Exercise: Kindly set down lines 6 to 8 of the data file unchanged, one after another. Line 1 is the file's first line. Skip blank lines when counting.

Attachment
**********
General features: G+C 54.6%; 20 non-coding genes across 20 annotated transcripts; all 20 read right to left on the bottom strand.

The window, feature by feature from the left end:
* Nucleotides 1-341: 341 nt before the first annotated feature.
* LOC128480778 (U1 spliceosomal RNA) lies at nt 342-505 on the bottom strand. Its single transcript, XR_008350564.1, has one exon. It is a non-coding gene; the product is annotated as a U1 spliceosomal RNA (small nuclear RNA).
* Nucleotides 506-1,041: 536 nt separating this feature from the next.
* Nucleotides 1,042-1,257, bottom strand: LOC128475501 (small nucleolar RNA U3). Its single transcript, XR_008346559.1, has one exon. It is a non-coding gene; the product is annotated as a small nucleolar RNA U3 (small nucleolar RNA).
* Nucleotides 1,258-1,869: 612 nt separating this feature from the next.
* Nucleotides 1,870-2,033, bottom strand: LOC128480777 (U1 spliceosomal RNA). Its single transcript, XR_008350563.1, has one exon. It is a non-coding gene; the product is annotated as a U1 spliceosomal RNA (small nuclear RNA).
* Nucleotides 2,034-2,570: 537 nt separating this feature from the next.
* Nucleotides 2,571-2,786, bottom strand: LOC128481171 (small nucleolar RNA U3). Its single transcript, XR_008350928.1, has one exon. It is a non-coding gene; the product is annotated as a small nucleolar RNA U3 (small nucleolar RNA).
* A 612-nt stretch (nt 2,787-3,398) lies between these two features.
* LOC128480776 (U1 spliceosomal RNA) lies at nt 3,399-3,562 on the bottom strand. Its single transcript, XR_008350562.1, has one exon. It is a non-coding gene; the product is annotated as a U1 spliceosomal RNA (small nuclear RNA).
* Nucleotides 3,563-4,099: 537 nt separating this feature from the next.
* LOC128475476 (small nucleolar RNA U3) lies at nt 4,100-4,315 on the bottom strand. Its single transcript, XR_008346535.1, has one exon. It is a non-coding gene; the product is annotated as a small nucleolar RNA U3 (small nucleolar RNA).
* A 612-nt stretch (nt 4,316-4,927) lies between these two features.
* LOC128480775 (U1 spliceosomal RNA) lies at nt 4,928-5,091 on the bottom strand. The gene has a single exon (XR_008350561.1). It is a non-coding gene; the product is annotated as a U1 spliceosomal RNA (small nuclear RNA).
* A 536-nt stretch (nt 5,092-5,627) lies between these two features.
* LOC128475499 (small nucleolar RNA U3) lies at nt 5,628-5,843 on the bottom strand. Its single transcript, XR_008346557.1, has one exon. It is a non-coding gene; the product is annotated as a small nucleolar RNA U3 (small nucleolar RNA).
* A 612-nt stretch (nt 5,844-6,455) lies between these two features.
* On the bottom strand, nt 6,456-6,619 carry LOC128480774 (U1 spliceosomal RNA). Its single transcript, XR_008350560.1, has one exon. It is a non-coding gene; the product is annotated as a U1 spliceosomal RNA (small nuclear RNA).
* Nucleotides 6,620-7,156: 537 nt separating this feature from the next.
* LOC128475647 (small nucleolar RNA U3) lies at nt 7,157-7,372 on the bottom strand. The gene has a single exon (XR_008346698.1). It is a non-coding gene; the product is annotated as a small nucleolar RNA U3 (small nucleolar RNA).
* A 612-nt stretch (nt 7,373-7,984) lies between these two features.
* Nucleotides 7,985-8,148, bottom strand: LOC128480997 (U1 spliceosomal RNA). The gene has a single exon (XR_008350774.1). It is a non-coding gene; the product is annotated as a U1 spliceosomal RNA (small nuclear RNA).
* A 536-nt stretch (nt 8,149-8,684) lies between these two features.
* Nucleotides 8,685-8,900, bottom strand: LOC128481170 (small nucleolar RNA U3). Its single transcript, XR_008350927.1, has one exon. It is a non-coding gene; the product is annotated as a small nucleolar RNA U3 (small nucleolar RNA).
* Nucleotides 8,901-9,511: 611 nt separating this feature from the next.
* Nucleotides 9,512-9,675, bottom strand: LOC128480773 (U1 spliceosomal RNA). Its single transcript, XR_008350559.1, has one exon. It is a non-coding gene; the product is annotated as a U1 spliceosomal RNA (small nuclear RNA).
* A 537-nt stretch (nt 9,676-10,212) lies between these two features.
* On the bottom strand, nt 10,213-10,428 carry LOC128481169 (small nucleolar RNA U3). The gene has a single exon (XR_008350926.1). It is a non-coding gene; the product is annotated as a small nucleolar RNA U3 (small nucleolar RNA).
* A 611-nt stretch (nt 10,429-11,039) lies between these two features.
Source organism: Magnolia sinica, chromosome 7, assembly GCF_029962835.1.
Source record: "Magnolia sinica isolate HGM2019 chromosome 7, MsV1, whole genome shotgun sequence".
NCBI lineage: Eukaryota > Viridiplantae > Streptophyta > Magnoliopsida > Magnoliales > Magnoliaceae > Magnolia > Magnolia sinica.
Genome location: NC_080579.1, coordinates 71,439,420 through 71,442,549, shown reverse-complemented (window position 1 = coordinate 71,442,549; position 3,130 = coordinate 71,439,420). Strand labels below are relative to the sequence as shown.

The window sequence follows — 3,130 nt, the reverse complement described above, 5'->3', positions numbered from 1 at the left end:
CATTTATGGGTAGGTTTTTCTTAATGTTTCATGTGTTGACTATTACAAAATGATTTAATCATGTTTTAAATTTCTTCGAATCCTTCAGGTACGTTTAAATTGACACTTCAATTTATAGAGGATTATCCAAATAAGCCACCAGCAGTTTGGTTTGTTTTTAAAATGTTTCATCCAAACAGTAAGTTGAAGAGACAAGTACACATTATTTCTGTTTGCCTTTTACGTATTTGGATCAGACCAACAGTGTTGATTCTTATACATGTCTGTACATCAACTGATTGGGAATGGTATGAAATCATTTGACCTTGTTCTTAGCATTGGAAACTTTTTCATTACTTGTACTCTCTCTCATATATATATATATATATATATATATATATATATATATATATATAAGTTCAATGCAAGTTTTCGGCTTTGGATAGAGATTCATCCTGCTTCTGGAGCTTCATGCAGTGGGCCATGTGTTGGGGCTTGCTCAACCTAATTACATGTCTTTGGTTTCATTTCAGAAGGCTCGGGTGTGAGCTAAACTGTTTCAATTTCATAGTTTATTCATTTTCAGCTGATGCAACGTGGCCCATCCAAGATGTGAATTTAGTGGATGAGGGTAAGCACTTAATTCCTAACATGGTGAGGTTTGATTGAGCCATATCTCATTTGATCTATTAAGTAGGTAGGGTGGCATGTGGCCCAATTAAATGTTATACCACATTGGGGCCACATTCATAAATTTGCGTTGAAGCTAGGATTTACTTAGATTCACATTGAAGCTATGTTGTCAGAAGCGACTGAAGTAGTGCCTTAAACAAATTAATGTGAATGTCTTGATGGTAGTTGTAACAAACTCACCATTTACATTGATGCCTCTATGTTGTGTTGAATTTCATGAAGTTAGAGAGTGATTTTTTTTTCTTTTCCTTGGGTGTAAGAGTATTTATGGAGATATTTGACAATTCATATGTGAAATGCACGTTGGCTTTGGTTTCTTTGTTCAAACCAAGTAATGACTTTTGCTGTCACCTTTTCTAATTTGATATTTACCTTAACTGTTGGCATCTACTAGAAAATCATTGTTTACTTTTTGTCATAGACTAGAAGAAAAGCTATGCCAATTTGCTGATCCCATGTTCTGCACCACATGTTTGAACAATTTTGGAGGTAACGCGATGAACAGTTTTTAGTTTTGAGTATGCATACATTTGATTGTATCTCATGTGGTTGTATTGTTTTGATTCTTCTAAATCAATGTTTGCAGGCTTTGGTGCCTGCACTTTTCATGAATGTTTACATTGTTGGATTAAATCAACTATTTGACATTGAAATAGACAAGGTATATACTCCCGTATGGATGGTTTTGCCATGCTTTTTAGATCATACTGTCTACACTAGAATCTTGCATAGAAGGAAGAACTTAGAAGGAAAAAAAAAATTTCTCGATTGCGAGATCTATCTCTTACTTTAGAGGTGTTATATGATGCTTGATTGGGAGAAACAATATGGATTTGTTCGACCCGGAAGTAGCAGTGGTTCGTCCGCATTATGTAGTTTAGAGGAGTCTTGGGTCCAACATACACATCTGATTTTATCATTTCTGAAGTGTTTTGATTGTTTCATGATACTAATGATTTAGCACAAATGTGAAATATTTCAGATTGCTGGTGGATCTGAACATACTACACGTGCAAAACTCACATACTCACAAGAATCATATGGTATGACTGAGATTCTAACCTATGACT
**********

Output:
* Nucleotides 1,042-1,257, bottom strand: LOC128475501 (small nucleolar RNA U3). Its single transcript, XR_008346559.1, has one exon. It is a non-coding gene; the product is annotated as a small nucleolar RNA U3 (small nucleolar RNA).
* Nucleotides 1,258-1,869: 612 nt separating this feature from the next.
* Nucleotides 1,870-2,033, bottom strand: LOC128480777 (U1 spliceosomal RNA). Its single transcript, XR_008350563.1, has one exon. It is a non-coding gene; the product is annotated as a U1 spliceosomal RNA (small nuclear RNA).